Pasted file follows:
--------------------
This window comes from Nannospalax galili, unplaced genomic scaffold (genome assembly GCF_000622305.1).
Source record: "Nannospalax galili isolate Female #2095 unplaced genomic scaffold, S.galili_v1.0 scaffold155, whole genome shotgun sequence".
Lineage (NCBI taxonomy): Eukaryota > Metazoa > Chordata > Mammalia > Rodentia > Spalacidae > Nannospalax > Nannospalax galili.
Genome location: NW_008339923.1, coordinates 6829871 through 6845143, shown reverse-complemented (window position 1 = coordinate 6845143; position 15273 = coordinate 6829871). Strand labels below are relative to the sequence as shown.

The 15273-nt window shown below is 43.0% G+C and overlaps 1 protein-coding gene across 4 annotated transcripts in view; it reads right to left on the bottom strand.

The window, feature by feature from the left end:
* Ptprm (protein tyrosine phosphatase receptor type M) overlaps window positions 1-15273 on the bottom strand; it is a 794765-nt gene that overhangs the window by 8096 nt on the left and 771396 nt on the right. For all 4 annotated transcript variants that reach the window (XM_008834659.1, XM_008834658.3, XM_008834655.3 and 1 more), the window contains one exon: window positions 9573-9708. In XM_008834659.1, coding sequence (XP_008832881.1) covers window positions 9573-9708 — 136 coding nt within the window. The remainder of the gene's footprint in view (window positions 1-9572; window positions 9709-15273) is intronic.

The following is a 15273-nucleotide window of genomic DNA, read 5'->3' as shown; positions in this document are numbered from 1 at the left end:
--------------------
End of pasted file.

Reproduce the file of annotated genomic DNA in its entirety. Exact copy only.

This window comes from Nannospalax galili, unplaced genomic scaffold (genome assembly GCF_000622305.1).
Source record: "Nannospalax galili isolate Female #2095 unplaced genomic scaffold, S.galili_v1.0 scaffold155, whole genome shotgun sequence".
Lineage (NCBI taxonomy): Eukaryota > Metazoa > Chordata > Mammalia > Rodentia > Spalacidae > Nannospalax > Nannospalax galili.
Genome location: NW_008339923.1, coordinates 6829871 through 6845143, shown reverse-complemented (window position 1 = coordinate 6845143; position 15273 = coordinate 6829871). Strand labels below are relative to the sequence as shown.

The 15273-nt window shown below is 43.0% G+C and overlaps 1 protein-coding gene across 4 annotated transcripts in view; it reads right to left on the bottom strand.

The window, feature by feature from the left end:
* Ptprm (protein tyrosine phosphatase receptor type M) overlaps window positions 1-15273 on the bottom strand; it is a 794765-nt gene that overhangs the window by 8096 nt on the left and 771396 nt on the right. For all 4 annotated transcript variants that reach the window (XM_008834659.1, XM_008834658.3, XM_008834655.3 and 1 more), the window contains one exon: window positions 9573-9708. In XM_008834659.1, coding sequence (XP_008832881.1) covers window positions 9573-9708 — 136 coding nt within the window. The remainder of the gene's footprint in view (window positions 1-9572; window positions 9709-15273) is intronic.

The following is a 15273-nucleotide window of genomic DNA, read 5'->3' as shown; positions in this document are numbered from 1 at the left end: